Tom and Carol Sykes recently spotted a Western Diamond-backed rattlesnake in a tree, which they didn't find it unusual until speaking with friends interested in herpetology.

Tom and Carol Sykes, expert birders and nature guides, had an adventure on the trails at the San Pedro House: they observed a rattlesnake high in a tree. The San Pedro House is a world-class bird watching destination. Pretty much every day birders are here with binoculars and spotting scopes looking for the many species, often rare, to be seen here. Tom and Carol got a surprise!

When we posted his picture on our Friends of the San Pedro River Facebook page it went viral, attracting attention around the country, largely due to Tom’s great photograph and the atavistic fear of snakes a lot of folks have. At the risk of stoking that fear, we decided to share it as our monthly Herald article as a rarity.

Cooler weather brings the best time of year to be outdoors. We invite you to get out to the SPRNCA and take a hike on one of the many trails, including those at the San Pedro House. The odds of seeing a ‘flying snake’ are small though of course we can make no guarantees — just ask Tom and Carol! Here is Tom’s write-up of the event.

On the morning of 6 August 2020 while my wife and I were hiking at the San Pedro Riparian National Conservation Area, a singing Botteri’s Sparrow (Peucaea botterii) atop a mesquite tree (Prosopis sp.) attracted our attention. While observing the lone bird we also observed what appeared to be a snake in the tree’s upper branches. Seeing a snake in a tree came as no surprise as we have witnessed a variety of snake species in trees in Mexico, Central and South America, Thailand and Africa. While bird watching—our main passion—in the swamps of the southeastern United States, it wasn’t at all uncommon to see Water Moccasins (Agkistrodon piscivorus) resting or hunting in trees and shrubs.

We set up our spotting scope for a better look and to ID the snake, which turned out to be a Western Diamond-backed Rattlesnake (Crotalus atrox). It wasn’t until we mentioned our find to other hikers later that day, specifically a few people with more than a passing interest in herpetology, that we learned seeing a rattlesnake in a tree was highly unusual.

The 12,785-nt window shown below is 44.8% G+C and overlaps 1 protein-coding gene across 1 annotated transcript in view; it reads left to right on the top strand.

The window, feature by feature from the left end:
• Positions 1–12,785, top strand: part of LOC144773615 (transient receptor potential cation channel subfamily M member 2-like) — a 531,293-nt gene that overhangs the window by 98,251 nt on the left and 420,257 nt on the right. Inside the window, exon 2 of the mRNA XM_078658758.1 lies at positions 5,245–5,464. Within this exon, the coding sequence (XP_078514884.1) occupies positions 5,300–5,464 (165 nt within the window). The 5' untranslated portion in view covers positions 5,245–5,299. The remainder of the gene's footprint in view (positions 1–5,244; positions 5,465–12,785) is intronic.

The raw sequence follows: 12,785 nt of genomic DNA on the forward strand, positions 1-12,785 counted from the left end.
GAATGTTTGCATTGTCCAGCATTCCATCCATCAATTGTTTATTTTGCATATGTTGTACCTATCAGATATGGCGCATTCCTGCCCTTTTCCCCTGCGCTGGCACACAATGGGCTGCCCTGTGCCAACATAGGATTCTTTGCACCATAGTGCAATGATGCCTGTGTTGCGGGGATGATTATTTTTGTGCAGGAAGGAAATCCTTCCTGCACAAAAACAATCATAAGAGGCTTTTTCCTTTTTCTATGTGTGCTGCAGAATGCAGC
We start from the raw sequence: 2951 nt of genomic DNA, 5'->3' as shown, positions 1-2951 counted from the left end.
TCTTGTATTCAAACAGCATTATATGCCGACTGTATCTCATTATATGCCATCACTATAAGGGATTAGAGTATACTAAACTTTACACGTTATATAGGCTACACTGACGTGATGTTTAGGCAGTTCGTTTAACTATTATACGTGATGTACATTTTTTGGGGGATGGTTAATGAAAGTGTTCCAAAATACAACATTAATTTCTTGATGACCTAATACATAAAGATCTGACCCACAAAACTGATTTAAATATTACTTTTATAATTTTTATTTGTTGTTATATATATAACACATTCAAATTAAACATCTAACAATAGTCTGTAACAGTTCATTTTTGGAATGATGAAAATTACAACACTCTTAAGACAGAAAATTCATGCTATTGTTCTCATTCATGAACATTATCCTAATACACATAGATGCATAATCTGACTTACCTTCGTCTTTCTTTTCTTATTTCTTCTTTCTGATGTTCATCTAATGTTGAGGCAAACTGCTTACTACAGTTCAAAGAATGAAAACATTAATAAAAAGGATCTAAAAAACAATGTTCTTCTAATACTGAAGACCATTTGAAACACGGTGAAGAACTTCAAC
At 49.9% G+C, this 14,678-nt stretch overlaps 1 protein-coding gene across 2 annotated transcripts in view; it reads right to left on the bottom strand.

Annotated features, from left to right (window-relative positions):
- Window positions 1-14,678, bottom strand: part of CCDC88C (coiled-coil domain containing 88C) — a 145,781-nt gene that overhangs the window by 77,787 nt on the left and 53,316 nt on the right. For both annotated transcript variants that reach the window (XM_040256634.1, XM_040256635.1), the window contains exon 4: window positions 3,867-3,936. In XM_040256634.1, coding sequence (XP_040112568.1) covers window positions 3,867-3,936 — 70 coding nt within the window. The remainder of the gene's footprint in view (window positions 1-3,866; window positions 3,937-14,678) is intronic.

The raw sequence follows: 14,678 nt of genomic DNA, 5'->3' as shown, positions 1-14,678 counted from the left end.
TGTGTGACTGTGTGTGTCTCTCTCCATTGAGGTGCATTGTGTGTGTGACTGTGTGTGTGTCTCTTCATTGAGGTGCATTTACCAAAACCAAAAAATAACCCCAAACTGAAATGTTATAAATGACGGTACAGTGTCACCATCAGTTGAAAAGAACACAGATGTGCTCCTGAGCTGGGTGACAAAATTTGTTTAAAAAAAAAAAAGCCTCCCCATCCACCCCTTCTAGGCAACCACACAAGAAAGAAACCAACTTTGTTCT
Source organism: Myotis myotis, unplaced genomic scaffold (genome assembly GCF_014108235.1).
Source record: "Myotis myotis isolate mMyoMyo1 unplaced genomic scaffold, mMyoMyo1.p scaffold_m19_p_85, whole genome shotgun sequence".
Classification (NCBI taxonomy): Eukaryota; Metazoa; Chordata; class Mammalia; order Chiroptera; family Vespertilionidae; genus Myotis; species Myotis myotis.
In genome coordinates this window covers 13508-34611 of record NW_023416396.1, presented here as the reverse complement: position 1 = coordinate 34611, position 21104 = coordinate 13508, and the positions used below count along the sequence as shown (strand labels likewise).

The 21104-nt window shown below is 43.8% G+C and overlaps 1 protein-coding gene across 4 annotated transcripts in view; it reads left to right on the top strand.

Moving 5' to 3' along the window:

So how did the snake come to be in a tree? One thought was that an aerial predator — an owl or a hawk — may have dropped the snake following an aerial struggle. However, the snake seemed to be in good health, comfortably coiled and resting.

The tree was quite close to the bank of a wash still wet from recent rains, although we also knew, from our walk two days earlier, that the wash hadn’t been flowing for a couple of days prior to finding the snake. The notion that the snake sought refuge from a flash flood didn’t make a lot of sense given the timing of the last rain.

We also know that in an effort to avoid ground dwelling predators, snakes will climb trees and walls.

Other snakes like a kingsnake (Lampropeltis sp.) are known to attack and eat rattlesnakes. Possibly coyotes or a fox may have forced the snake to seek safety in the tree the previous evening. Whatever the reason, here was a perfectly healthy Western Diamond-backed Rattlesnake coiled several feet off the ground in a mesquite tree. As it was still relatively early in the day we assumed the sun would bring up the snake’s body temperature and the snake would eventually move on.

We frequently use our spotting scope coupled with an iPhone for digital photography and captured photos to document our find. Had it not for the singing Botteri’s Sparrow, we might never have noticed the snake. Many of our past snake sightings have been due to birds mobbing a snake which they see (rightfully so) as a perceived threat.

Tom Sykes retired from Lawrence University, Appleton, Wisconsin in 2009 where he worked as the Director of Media Services for 25 years. Carol is the former Executive Secretary and lobbyist for the Madison (Wisconsin) Audubon Chapter. Following 9 years on the road as full-time RVer’s, they currently reside in Sierra Vista where they volunteer at the Ramsey Canyon Preserve (TNC) and Ash Canyon Bird Sanctuary.